This immersive research activity requires the researcher to become involved with the activity, rather than just observing. Developed as a technique for better understanding the mind of the customer, ethnography is used at Arrk to gain a better understanding of the customer’s needs, wants and desires. Asking customers how they feel about a product or service, why it may be important to them, and what features they would like to see is just the start.
Ethnography is both a process and a product
As a process it involves using a set of analytical tools, which trained and experienced Ethnographers use alongside fieldwork – spending time with customers to observe how they interact with each other, products and their environment whilst paying attention to the surroundings where all these observations take place.
Ethnography is about generating understandings of culture from an emic or “insider’s” perspective.
“Emic and etic, in anthropology, folkloristics, and the social and behavioural sciences, refers to two kinds of field research done and viewpoints obtained; from within the social group (from the perspective of the subject) and from outside (from the perspective of the observer).”
As a product, Ethnography is the analytical culmination of fieldwork, participant observation, interviews and surveys.
Conducting Ethnographic research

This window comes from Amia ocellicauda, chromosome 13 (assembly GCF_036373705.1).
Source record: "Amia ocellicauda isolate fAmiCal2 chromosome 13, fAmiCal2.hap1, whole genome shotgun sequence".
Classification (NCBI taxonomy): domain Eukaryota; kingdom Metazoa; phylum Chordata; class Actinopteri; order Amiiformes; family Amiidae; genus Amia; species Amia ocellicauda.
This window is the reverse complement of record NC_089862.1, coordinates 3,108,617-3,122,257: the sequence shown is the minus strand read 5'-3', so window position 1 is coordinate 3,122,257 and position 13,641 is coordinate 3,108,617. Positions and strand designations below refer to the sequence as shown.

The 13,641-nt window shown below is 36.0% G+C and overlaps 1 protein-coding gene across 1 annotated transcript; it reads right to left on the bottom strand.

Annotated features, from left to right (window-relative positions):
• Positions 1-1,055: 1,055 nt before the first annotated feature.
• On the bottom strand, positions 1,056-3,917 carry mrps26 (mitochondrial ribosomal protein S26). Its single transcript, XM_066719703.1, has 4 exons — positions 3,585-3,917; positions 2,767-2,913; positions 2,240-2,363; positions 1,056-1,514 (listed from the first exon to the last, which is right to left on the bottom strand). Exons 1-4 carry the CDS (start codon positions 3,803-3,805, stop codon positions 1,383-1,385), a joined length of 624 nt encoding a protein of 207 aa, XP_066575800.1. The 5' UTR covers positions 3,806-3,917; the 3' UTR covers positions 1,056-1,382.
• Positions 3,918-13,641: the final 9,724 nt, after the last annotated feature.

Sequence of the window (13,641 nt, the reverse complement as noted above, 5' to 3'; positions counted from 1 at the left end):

Valuable insight can be collected via anecdotal information and stories, however, success ultimately lies in detailed analysis with theoretical tools in a systematic framework. The best person to help you realise this value is an Anthropologist, trained in ethnographic research methods, and with experience in the business world. The skill is being able to collect the right data related to the human experience, compile, interpret and report the findings.
The stages of Ethnography
A four phase process:
- Fieldwork (is the shortest, usually 2-3 weeks)
- Reporting (for which the elapsed time is scope-dependent)
- Valuation (conducted after release and again the elapsed time is scope-dependent)
Highly experienced Ethnographers should offer a Rapid Ethnography research service (Stages 1-3), time boxed to 3-4 weeks.
To ensure a full understanding of your target customer’s behaviour, interactions and unfulfilled needs, it’s important to complete Ethnographic research prior to work commencing on your MVP (Minimum Viable Product). This approach will also uncover what is not required, and, what is not important, which is a critical step to removing the need for any re-work.
Once your software has been released the fourth Ethnography Phase focuses on “Evaluation”, understanding how the software is becoming part of the customer’s life and how they are interacting with it. This phase provides the validated learning, and highlights the necessary changes and improvements, to ensure customer retention, and increase customer acquisition.
An approach to building your MVP which includes Ethnography, can, and will deliver significant results beyond a measurable return on your investment. To maximise this return, make sure your team includes a suitably qualified Anthropologist.
The genesis of this article came from a recent request by a start-up, who were puzzled why their Discovery and Inception workshops, and their Shadowing and Survey exercises did not equip them with enough meaningful information to build their MVP (Minimum Viable Product).
About the author
Monika Sumra is a Business Anthropologist, PhD Candidate and respected speaker.